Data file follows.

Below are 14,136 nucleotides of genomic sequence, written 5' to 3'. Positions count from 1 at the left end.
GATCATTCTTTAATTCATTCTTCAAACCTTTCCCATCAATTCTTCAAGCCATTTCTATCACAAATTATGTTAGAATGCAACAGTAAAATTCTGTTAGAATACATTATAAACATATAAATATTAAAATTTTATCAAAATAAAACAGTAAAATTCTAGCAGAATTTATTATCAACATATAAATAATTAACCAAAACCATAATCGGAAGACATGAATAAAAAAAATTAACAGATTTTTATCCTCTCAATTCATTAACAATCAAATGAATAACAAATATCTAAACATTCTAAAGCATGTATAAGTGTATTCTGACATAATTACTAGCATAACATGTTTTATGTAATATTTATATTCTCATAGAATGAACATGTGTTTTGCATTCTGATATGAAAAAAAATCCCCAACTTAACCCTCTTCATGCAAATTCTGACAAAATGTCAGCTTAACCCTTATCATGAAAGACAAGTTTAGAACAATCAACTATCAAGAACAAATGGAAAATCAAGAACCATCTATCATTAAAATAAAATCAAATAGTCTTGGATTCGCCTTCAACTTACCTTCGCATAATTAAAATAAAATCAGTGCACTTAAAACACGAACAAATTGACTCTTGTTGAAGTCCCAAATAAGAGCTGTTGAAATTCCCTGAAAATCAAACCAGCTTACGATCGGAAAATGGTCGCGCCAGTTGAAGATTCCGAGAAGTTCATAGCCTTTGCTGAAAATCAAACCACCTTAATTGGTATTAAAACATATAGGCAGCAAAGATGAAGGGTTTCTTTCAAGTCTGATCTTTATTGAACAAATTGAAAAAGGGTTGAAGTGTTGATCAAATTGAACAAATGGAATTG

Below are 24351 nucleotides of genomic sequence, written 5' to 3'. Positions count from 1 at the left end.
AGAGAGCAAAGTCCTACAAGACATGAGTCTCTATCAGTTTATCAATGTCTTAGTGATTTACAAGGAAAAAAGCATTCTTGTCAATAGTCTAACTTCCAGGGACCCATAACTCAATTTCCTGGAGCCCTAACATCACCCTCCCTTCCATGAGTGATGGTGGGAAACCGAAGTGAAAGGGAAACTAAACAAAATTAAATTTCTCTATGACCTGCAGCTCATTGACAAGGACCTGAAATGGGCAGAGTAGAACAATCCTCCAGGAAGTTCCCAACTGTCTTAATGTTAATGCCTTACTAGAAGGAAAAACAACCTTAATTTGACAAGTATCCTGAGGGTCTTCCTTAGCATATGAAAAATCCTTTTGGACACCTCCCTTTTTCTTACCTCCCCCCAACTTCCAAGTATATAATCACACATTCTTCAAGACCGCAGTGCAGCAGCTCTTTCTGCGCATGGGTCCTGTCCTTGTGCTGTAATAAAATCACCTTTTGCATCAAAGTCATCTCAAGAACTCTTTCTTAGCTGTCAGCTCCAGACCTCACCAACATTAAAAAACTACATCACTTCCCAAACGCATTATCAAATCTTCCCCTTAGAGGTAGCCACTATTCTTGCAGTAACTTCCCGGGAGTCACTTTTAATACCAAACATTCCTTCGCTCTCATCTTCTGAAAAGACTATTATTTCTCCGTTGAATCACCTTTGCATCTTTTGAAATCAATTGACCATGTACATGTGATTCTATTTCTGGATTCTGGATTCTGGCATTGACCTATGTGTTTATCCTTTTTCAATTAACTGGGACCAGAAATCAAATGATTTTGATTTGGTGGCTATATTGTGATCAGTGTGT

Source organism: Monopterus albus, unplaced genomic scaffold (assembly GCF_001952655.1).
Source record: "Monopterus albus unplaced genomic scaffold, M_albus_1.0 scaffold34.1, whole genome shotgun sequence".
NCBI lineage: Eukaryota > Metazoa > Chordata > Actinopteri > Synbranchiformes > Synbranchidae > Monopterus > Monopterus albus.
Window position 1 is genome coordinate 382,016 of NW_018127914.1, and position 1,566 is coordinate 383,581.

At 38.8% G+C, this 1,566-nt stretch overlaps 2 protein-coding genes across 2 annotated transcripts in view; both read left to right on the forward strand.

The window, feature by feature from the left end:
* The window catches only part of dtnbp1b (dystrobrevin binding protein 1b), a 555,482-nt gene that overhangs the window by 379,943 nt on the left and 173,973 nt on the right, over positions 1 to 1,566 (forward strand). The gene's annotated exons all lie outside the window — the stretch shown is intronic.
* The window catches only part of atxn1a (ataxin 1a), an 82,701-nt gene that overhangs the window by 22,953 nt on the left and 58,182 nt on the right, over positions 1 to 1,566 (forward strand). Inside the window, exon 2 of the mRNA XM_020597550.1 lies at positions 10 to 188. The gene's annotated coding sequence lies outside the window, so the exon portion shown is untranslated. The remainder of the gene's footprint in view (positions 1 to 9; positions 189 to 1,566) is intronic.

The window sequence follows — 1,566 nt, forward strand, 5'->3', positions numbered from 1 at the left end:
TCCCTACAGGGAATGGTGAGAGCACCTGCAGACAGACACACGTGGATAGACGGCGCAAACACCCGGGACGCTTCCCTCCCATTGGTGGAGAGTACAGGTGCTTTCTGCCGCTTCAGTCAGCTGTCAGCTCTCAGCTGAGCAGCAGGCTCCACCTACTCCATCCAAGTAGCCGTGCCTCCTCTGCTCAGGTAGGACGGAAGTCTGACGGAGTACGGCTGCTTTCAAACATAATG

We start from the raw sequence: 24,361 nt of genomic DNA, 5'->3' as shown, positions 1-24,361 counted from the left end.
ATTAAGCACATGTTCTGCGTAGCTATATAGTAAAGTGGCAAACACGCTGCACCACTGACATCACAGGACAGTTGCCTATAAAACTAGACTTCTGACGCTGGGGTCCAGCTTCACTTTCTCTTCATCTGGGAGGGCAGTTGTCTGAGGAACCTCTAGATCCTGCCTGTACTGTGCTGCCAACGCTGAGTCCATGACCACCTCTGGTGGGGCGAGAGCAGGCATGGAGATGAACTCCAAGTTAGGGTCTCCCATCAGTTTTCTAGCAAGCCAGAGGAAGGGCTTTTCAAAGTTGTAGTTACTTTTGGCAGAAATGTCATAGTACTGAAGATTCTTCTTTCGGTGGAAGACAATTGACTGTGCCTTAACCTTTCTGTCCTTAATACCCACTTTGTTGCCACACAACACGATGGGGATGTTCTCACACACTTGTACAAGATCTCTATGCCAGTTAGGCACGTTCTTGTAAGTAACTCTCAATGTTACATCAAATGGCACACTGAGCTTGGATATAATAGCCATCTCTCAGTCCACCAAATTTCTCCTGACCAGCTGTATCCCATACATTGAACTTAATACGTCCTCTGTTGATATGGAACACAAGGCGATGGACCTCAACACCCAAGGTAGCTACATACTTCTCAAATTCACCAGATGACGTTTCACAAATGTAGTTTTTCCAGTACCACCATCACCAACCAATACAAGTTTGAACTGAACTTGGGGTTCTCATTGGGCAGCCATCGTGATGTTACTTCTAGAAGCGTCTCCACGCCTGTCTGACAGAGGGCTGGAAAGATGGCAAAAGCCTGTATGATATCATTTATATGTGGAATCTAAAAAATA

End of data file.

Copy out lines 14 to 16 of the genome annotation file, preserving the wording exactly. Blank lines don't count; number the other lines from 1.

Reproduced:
TCCCTACAGGGAATGGTGAGAGCACCTGCAGACAGACACACGTGGATAGACGGCGCAAACACCCGGGACGCTTCCCTCCCATTGGTGGAGAGTACAGGTGCTTTCTGCCGCTTCAGTCAGCTGTCAGCTCTCAGCTGAGCAGCAGGCTCCACCTACTCCATCCAAGTAGCCGTGCCTCCTCTGCTCAGGTAGGACGGAAGTCTGACGGAGTACGGCTGCTTTCAAACATAATG

We start from the raw sequence: 24,361 nt of genomic DNA, 5'->3' as shown, positions 1-24,361 counted from the left end.
ATTAAGCACATGTTCTGCGTAGCTATATAGTAAAGTGGCAAACACGCTGCACCACTGACATCACAGGACAGTTGCCTATAAAACTAGACTTCTGACGCTGGGGTCCAGCTTCACTTTCTCTTCATCTGGGAGGGCAGTTGTCTGAGGAACCTCTAGATCCTGCCTGTACTGTGCTGCCAACGCTGAGTCCATGACCACCTCTGGTGGGGCGAGAGCAGGCATGGAGATGAACTCCAAGTTAGGGTCTCCCATCAGTTTTCTAGCAAGCCAGAGGAAGGGCTTTTCAAAGTTGTAGTTACTTTTGGCAGAAATGTCATAGTACTGAAGATTCTTCTTTCGGTGGAAGACAATTGACTGTGCCTTAACCTTTCTGTCCTTAATACCCACTTTGTTGCCACACAACACGATGGGGATGTTCTCACACACTTGTACAAGATCTCTATGCCAGTTAGGCACGTTCTTGTAAGTAACTCTCAATGTTACATCAAATGGCACACTGAGCTTGGATATAATAGCCATCTCTCAGTCCACCAAATTTCTCCTGACCAGCTGTATCCCATACATTGAACTTAATACGTCCTCTGTTGATATGGAACACAAGGCGATGGACCTCAACACCCAAGGTAGCTACATACTTCTCAAATTCACCAGATGACGTTTCACAAATGTAGTTTTTCCAGTACCACCATCACCAACCAATACAAGTTTGAACTGAACTTGGGGTTCTCATTGGGCAGCCATCGTGATGTTACTTCTAGAAGCGTCTCCACGCCTGTCTGACAGAGGGCTGGAAAGATGGCAAAAGCCTGTATGATATCATTTATATGTGGAATCTAAAAAATA